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SHŪKATSU (就活), or how to work as an architect in Japan

fundacion-arquia-blog-arquitectura-recruit-rhapsody_julia-ayuso

Shot from “Recruit Rhapsody” (video available on Youtube) by Maho Yoshida. Tokyo University of the Arts, 2012.

Shūkatsu (abbreviation of the expression shūshoku katsudō, literally “activities to seek employment“) is very common practice in most Japanese companies in order to hire a great number of recent graduates before they actually leave school. In other words, in Japan, the recruiting process begins in the third year of studies when students attend hiring seminars both on and off-campus. In the fourth year they send their job applications out the companies where they would like to work in order to complete the entire selection process and be hired. Those who are graduate from university in March in order to be able to begin work on the 1st of April of the following year, coinciding with the beginning of the fiscal year. This way, anyone who finishes their university degree has a guarantee of employment, and the best companies divvy up the most prestigious universities.

This year, 2016, I have the opportunity to experience cultural change. I am getting to know Japan through a professional lens. I work in Tokyo for the architecture firm Nikken Sekkei.  It is the most important private architecture firm in Japan, and the third largest architecture agency in the world in terms of the number of architects. Experience, in addition to working in an international firm and obtaining technical knowledge, has enabled me to bring about a social change. It is a journey full of nuances involving exploration and participation in an office, a community, a city and a culture that are completely different from what I am accustomed to.

As a tourist, Japan is a paradise. But as a worker, perhaps not so much. Based on my experience, I would highlight two aspects that, although obvious, seem fundamental to bear in mind for someone interested in emigrating to Japan.

  1. Japan speaks Japanese. Japanese can be difficult. Not only do you need to learn to speak it, you also need to learn to write it, almost as if you were a child. Speaking it, though, is simple for those with a Spanish mother tongue because most of the sounds to pronounce are very similar, if not identical, to Spanish.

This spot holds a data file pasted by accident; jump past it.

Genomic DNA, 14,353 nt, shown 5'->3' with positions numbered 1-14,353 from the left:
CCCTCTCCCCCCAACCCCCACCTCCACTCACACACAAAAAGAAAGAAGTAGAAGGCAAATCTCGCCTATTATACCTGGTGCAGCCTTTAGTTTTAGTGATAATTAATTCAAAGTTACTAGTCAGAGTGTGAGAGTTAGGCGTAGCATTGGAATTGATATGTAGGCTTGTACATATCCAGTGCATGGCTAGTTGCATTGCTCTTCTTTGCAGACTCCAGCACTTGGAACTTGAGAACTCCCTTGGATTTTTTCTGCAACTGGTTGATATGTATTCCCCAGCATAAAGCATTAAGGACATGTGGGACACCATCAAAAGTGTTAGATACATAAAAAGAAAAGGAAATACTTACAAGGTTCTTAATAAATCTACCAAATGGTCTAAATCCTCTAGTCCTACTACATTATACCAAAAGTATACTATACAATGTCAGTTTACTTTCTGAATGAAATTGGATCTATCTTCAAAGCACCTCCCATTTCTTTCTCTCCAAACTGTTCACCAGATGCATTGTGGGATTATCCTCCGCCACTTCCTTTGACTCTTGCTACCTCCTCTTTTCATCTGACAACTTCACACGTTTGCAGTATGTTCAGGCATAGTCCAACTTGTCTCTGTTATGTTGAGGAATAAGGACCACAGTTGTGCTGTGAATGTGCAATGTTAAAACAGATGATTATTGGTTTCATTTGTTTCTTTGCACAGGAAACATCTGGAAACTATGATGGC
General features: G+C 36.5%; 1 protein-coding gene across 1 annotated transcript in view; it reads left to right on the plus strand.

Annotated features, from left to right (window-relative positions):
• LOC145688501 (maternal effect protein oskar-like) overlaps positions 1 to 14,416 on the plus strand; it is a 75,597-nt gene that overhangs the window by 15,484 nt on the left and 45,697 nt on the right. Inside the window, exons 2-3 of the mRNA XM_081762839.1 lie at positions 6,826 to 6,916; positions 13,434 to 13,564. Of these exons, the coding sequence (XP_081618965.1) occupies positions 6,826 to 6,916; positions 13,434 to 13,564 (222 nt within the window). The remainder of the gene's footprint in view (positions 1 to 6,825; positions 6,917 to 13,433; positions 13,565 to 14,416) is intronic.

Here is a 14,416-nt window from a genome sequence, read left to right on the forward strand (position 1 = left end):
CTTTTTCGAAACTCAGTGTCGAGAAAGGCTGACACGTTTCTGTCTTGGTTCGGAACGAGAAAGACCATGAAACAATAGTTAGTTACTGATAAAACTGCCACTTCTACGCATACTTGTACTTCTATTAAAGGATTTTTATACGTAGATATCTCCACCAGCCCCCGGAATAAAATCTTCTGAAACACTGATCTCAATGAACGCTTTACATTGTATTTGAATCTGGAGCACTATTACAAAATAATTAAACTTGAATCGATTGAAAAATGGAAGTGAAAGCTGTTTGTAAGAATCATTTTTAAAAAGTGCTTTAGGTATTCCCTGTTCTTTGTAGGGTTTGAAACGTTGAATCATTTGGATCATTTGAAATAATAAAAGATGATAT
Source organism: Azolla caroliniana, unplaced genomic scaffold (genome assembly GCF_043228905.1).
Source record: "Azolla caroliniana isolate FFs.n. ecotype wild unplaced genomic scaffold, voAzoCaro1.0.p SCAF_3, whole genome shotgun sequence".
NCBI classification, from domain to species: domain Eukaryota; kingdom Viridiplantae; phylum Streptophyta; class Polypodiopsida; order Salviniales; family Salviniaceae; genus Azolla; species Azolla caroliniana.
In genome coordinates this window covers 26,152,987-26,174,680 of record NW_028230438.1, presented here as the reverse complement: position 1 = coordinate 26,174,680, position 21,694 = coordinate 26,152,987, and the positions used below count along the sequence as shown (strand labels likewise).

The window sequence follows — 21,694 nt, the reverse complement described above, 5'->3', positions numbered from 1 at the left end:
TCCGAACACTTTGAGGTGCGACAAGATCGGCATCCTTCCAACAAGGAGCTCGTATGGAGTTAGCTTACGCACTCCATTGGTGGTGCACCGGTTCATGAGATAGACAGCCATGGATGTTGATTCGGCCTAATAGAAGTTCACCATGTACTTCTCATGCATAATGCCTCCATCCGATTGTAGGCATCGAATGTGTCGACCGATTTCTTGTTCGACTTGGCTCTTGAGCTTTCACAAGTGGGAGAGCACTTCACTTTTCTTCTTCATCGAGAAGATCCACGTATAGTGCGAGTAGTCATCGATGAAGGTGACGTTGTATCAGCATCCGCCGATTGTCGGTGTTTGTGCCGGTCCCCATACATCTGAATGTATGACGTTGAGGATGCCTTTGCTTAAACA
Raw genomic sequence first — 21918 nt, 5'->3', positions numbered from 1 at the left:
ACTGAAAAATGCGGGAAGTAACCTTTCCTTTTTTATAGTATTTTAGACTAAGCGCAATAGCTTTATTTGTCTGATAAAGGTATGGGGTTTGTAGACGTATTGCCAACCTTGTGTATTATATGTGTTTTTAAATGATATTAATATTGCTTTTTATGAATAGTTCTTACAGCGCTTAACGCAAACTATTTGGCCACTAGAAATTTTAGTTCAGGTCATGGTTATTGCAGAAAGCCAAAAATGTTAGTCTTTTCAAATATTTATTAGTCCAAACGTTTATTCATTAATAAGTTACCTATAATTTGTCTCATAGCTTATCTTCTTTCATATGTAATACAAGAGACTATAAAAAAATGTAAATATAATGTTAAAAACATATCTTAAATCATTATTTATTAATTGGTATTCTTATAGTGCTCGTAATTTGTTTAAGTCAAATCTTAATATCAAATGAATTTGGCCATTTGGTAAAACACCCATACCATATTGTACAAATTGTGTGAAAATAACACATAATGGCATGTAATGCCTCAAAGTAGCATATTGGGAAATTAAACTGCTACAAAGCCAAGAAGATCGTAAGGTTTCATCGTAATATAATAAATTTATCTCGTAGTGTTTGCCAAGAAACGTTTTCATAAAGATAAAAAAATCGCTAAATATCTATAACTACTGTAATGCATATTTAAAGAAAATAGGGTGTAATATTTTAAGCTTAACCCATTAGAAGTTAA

2. In Japan people work Japanese style. In Spain people work, and in Japan too. But the working cultures are completely different, and the Japanese working culture is very much a world unto itself. It is tidy, and, as the rest of Japanese culture seems to be, and it is impregnated in a feeling of community. Leaving the office at 9 p.m. is considered normal. Many return at 10 or 11 p.m…and some spend the night at the office. What is expected is for you to be at the office the same hours as everyone else, even though it’s not necessary, just because you are part of the team. You have to enjoy that environment and have that latent curiosity to learn in order to keep up the pace. The office becomes the entire sphere of interaction and work where daily life is led. Time at work is more important than time with the family, and although many people don’t actually think so, this is how people proceed.

If, despite the difficulties, you get used to the pace and take advantage of the positive, Japan will hook you. As a tourist, it always does. If you integrate, the Japanese language will no longer be a problem, and you will have some Japanese friends. You’ll surprise yourself as you say thank you with a slight bow of your head, and as you find yourself feeling as comfortable squatting as standing. And you’ll discover something you weren’t counting on. You’ll want to stay.

Autor:
Arquitecto, Máster en Project Management, Máster en Construcción y Tecnología Arquitectónica y estudiante de Doctorado en la Universidad Politécnica de Madrid, interesada en la relación entre arquitectura de oficinas, productividad intelectual y eficiencia energética de los edificios. Aficionada a viajar, a la cultura tradicional japonesa y aprendiz del arte del Origami. Actualmente vive en Yokohama (Japón), donde compagina su actividad como arquitecto e investigadora en la Universidad de Keio. 

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